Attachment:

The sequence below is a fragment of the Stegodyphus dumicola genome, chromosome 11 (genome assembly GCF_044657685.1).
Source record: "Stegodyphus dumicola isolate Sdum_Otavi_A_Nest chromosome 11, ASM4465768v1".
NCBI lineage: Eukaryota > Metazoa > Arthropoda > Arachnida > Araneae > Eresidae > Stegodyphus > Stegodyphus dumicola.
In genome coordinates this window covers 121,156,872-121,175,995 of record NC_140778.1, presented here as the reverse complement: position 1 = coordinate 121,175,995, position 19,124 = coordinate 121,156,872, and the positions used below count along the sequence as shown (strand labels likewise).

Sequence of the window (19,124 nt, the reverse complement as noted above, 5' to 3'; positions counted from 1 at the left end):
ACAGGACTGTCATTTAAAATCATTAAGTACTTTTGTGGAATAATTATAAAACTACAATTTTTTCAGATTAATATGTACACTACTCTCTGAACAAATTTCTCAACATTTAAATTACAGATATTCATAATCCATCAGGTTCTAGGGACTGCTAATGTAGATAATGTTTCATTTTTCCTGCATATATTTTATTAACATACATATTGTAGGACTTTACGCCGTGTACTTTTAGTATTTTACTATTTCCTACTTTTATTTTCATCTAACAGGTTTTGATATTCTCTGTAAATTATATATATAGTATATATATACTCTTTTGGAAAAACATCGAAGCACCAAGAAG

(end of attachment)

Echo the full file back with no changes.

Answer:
The sequence below is a fragment of the Stegodyphus dumicola genome, chromosome 11 (genome assembly GCF_044657685.1).
Source record: "Stegodyphus dumicola isolate Sdum_Otavi_A_Nest chromosome 11, ASM4465768v1".
NCBI lineage: Eukaryota > Metazoa > Arthropoda > Arachnida > Araneae > Eresidae > Stegodyphus > Stegodyphus dumicola.
In genome coordinates this window covers 121,156,872-121,175,995 of record NC_140778.1, presented here as the reverse complement: position 1 = coordinate 121,175,995, position 19,124 = coordinate 121,156,872, and the positions used below count along the sequence as shown (strand labels likewise).

Sequence of the window (19,124 nt, the reverse complement as noted above, 5' to 3'; positions counted from 1 at the left end):
ACAGGACTGTCATTTAAAATCATTAAGTACTTTTGTGGAATAATTATAAAACTACAATTTTTTCAGATTAATATGTACACTACTCTCTGAACAAATTTCTCAACATTTAAATTACAGATATTCATAATCCATCAGGTTCTAGGGACTGCTAATGTAGATAATGTTTCATTTTTCCTGCATATATTTTATTAACATACATATTGTAGGACTTTACGCCGTGTACTTTTAGTATTTTACTATTTCCTACTTTTATTTTCATCTAACAGGTTTTGATATTCTCTGTAAATTATATATATAGTATATATATACTCTTTTGGAAAAACATCGAAGCACCAAGAAG